The BJP had won 22 of the 40 Lok Sabha seats in 2014 and its allies, Ram Vilas Paswan-led LJP and Upendra Kushwaha-led RLSP had six and three respectively. The JD(U) had won only two seats.

JD(U) leaders have argued that their party had performed much better than the BJP in 2015 assembly polls and its results should be considered in the allotment of seats for the Lok Sabha election.





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In China, A Handshake Between PM Narendra Modi, Pakistan President Mamnoon Hussain Amid Strain


PM Narendra Modi greets Pakistan President Mamnoon Husain at the SCO summit in China.

New Delhi:  Prime Minister Narendra Modi, who is in China’s Quindao to attend the Shanghai Cooperation Organisation (SCO) summit, was seen greeting Pakistan President Mamnoon Hussain today. The two leaders shook hands and exchanged greetings after signing of agreements between the members states of the eight nation bloc.

Leaders of eight member states and four observer states, as well as heads of international organisations are attending the summit, meant to explore ways to increase cooperation in the fight against terrorism, extremism and radicalization – among other issues of global relevance.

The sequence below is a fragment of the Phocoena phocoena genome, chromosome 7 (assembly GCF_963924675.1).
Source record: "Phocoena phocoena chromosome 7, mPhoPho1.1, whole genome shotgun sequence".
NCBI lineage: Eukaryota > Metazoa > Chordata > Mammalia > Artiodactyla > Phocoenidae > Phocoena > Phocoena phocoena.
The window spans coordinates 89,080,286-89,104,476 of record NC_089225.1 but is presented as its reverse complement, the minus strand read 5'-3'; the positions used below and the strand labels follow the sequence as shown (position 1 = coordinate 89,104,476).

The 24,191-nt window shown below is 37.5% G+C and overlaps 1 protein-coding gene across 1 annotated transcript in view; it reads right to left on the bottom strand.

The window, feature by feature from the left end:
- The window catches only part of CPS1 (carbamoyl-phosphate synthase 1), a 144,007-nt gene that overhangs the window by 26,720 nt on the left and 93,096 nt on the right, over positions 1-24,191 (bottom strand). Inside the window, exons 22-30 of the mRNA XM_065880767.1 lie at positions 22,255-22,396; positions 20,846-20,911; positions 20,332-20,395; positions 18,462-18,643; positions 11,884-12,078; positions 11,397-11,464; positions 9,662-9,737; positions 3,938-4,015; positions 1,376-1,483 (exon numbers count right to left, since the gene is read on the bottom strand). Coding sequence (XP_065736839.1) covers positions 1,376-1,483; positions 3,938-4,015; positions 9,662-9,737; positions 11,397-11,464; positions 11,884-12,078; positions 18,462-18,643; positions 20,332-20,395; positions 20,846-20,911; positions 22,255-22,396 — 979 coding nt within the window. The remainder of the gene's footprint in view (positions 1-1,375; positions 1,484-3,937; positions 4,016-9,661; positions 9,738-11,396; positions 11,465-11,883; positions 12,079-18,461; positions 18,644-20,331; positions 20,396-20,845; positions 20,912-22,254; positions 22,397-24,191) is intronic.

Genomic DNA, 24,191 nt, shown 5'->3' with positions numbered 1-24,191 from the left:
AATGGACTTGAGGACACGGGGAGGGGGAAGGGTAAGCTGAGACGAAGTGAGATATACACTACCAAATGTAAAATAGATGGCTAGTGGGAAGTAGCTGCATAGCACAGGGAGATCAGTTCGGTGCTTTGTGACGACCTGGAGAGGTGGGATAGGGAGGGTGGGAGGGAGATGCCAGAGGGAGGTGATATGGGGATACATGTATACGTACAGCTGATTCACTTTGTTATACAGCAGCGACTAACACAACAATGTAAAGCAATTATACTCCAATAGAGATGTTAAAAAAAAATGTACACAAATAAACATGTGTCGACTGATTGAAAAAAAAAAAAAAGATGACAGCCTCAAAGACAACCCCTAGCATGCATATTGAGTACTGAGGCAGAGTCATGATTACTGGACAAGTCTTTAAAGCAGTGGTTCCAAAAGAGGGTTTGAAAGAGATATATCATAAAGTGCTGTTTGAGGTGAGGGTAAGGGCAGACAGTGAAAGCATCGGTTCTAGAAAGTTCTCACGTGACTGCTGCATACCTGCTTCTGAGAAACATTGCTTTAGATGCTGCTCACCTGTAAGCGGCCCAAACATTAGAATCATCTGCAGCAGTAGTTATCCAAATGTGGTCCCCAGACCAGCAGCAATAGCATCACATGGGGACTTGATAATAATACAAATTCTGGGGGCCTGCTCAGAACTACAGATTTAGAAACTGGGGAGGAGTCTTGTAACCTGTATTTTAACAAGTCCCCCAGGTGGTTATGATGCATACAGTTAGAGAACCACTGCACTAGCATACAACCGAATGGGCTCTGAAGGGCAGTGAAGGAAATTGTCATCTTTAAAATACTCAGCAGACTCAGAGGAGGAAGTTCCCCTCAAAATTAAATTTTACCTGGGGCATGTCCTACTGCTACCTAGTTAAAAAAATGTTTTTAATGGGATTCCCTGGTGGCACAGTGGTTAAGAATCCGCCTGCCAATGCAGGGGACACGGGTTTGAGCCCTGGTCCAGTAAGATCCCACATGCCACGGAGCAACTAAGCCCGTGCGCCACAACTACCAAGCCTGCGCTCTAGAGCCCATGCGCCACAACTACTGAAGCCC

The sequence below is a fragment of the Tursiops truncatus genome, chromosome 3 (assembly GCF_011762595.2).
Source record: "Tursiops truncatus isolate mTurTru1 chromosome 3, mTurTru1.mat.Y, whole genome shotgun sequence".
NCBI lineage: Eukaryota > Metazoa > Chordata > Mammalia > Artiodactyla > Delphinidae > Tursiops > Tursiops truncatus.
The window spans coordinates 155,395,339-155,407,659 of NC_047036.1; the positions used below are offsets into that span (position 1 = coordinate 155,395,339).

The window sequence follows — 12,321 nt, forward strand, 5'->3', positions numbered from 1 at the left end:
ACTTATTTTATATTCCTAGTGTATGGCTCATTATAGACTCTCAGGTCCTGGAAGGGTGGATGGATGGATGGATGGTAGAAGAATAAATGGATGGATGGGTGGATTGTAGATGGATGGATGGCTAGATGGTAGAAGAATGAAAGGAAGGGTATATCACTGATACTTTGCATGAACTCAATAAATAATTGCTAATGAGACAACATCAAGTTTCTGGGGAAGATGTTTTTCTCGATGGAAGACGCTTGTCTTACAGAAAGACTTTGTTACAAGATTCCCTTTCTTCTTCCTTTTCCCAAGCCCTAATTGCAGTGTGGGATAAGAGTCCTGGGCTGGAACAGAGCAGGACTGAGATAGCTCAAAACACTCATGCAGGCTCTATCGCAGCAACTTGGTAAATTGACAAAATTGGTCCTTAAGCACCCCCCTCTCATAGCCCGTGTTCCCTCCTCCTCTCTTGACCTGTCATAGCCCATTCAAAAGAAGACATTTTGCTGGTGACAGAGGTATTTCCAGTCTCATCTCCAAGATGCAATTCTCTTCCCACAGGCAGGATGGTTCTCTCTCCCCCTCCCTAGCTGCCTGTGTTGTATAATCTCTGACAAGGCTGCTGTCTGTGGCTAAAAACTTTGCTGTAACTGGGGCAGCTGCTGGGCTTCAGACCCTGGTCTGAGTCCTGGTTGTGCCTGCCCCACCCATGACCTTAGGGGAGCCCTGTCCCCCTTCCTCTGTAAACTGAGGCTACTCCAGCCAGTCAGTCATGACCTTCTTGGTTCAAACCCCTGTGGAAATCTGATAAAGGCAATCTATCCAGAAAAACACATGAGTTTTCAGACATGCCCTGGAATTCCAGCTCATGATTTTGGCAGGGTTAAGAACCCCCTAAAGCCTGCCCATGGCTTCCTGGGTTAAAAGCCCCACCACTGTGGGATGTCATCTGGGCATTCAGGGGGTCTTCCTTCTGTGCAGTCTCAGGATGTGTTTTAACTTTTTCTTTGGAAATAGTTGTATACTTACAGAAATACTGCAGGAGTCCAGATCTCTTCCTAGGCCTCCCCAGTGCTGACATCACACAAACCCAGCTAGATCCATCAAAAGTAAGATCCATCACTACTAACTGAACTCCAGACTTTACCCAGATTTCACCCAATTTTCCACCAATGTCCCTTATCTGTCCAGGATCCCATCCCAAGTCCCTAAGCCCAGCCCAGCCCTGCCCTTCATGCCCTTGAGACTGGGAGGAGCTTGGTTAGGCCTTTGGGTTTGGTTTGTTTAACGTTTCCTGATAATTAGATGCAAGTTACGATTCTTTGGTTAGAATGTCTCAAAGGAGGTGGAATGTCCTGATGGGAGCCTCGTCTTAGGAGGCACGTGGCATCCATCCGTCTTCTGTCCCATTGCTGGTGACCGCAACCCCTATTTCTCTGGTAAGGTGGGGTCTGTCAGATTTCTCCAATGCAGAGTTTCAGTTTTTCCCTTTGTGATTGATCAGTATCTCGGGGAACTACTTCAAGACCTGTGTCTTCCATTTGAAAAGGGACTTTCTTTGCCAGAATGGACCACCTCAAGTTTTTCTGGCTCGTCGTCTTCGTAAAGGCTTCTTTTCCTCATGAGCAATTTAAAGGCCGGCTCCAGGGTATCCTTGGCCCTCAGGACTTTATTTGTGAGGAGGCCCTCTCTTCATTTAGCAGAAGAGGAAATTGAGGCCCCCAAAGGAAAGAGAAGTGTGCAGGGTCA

India has repeatedly accused Pakistan of failing to take action against terrorists harboured on its soil. The issue of Pakistan-sponsored terrorism has been raised in various international forums to build pressure on Islamabad to dismantle the terror infrastructure.

Last week, Union home minister Rajnath Singh said, “Pakistan should stop terrorist acts emanating from their soil. They say they want to halt it. If they are not able to do so, why don’t they take their neighbor’s help?”

Since the attack at the army camp in Uri in September 2016, in which terrorists from Pakistan were involved, there has been a spate terror strikes in Jammu and Kashmir. The biggest of these took place at an army camp in Sunjwan in February, which and cost 10 lives, six of them army personnel.

At the SCO summit, India is also likely to focus on the importance of regional connectivity projects to boost trade among members countries.  India has been strongly pushing for connectivity projects like the Chabahar port project in Iran and the over-7,200 km long International North-South Transport Corridor to gain access to resource-rich Central Asian countries.

The Chabahar project became crucial as Pakistan does not allow India to send goods to Iran and Afghanistan through its territory by land. It is also expected to act as a counter to the Gwadar port in Pakistan, barely 100 km away, which is being developed by China.